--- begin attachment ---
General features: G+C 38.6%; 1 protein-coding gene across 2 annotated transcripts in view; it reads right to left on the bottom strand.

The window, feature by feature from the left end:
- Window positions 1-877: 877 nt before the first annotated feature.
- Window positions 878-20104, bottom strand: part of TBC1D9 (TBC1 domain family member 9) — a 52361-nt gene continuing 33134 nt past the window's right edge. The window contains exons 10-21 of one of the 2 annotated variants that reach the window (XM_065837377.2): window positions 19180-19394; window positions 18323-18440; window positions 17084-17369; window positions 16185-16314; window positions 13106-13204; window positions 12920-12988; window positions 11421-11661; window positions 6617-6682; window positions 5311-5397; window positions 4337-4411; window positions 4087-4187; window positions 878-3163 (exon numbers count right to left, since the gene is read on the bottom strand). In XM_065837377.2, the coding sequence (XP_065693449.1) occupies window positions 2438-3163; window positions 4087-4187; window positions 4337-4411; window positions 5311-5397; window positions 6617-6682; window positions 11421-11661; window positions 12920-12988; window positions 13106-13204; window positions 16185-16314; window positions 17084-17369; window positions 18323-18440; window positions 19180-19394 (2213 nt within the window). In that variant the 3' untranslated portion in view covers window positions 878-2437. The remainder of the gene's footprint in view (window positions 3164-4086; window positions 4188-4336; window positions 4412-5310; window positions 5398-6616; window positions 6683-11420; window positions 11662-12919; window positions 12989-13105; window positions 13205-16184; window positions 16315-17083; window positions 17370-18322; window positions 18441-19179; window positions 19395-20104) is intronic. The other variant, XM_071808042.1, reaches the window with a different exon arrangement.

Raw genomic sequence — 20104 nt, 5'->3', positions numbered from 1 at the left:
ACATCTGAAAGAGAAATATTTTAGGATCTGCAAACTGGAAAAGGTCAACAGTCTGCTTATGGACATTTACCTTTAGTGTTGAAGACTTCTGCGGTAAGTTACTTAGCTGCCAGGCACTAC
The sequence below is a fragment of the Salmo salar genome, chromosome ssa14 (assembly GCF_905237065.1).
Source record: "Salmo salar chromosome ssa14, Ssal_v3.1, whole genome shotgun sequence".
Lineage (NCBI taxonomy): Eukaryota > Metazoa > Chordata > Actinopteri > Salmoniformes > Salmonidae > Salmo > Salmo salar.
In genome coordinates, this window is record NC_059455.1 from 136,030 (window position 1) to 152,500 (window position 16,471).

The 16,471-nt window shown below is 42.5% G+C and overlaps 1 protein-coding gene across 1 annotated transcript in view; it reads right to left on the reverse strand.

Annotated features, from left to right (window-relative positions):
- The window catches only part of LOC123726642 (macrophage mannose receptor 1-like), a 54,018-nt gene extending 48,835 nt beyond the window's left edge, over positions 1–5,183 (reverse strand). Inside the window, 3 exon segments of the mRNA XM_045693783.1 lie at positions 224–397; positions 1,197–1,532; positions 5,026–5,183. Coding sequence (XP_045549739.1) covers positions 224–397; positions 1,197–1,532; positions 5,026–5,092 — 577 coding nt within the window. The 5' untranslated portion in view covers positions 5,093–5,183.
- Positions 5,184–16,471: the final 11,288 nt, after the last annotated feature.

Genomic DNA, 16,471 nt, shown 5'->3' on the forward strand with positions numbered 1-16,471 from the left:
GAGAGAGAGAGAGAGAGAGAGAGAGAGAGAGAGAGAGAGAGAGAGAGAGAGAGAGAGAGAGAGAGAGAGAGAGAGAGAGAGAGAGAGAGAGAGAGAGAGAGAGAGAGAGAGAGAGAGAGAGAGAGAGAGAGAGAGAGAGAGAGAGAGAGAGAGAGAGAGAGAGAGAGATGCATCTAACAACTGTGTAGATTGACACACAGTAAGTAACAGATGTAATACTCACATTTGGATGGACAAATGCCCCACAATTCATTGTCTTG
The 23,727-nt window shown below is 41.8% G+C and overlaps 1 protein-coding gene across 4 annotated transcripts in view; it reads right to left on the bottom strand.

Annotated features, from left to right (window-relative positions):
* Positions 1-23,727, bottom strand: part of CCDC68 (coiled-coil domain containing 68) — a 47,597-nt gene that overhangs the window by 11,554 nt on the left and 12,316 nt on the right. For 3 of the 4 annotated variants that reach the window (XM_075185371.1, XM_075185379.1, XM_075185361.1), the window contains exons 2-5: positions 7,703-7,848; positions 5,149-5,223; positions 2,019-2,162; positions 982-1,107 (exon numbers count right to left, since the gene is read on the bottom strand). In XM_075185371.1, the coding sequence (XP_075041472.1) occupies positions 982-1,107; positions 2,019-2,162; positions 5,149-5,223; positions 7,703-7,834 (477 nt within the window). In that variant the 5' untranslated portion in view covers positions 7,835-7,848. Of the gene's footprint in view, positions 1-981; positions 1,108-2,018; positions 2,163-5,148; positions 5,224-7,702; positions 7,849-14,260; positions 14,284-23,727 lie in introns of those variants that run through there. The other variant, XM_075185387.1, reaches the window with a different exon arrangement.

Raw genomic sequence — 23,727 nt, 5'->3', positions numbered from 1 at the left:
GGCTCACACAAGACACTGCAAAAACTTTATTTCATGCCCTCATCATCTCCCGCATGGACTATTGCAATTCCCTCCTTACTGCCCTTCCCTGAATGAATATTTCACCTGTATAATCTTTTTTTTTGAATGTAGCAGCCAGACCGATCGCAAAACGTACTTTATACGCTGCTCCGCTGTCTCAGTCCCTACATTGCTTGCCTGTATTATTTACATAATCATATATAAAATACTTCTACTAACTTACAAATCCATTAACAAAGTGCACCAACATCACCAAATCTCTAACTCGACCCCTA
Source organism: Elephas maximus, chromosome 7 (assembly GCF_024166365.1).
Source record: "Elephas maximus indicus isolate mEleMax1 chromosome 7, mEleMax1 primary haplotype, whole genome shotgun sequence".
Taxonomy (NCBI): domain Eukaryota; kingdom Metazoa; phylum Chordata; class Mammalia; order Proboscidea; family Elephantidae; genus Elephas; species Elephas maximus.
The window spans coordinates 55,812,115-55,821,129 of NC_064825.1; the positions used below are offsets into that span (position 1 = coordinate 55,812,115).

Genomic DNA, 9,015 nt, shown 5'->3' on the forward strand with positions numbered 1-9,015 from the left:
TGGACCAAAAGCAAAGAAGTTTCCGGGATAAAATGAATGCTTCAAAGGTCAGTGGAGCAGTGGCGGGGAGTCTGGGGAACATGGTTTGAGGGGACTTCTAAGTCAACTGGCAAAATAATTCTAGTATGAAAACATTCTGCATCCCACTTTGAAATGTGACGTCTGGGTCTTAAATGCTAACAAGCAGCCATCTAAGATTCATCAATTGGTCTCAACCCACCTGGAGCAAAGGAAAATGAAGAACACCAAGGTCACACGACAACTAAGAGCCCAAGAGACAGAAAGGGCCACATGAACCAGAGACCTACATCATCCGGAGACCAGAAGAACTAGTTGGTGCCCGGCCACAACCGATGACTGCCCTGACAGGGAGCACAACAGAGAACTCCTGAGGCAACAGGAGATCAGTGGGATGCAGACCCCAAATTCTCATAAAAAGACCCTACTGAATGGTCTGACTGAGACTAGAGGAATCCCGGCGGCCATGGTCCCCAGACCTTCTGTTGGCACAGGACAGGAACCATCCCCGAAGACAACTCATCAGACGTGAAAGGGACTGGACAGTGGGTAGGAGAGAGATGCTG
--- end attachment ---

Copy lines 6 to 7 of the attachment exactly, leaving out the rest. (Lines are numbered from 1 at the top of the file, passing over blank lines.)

ACATCTGAAAGAGAAATATTTTAGGATCTGCAAACTGGAAAAGGTCAACAGTCTGCTTATGGACATTTACCTTTAGTGTTGAAGACTTCTGCGGTAAGTTACTTAGCTGCCAGGCACTAC
The sequence below is a fragment of the Salmo salar genome, chromosome ssa14 (assembly GCF_905237065.1).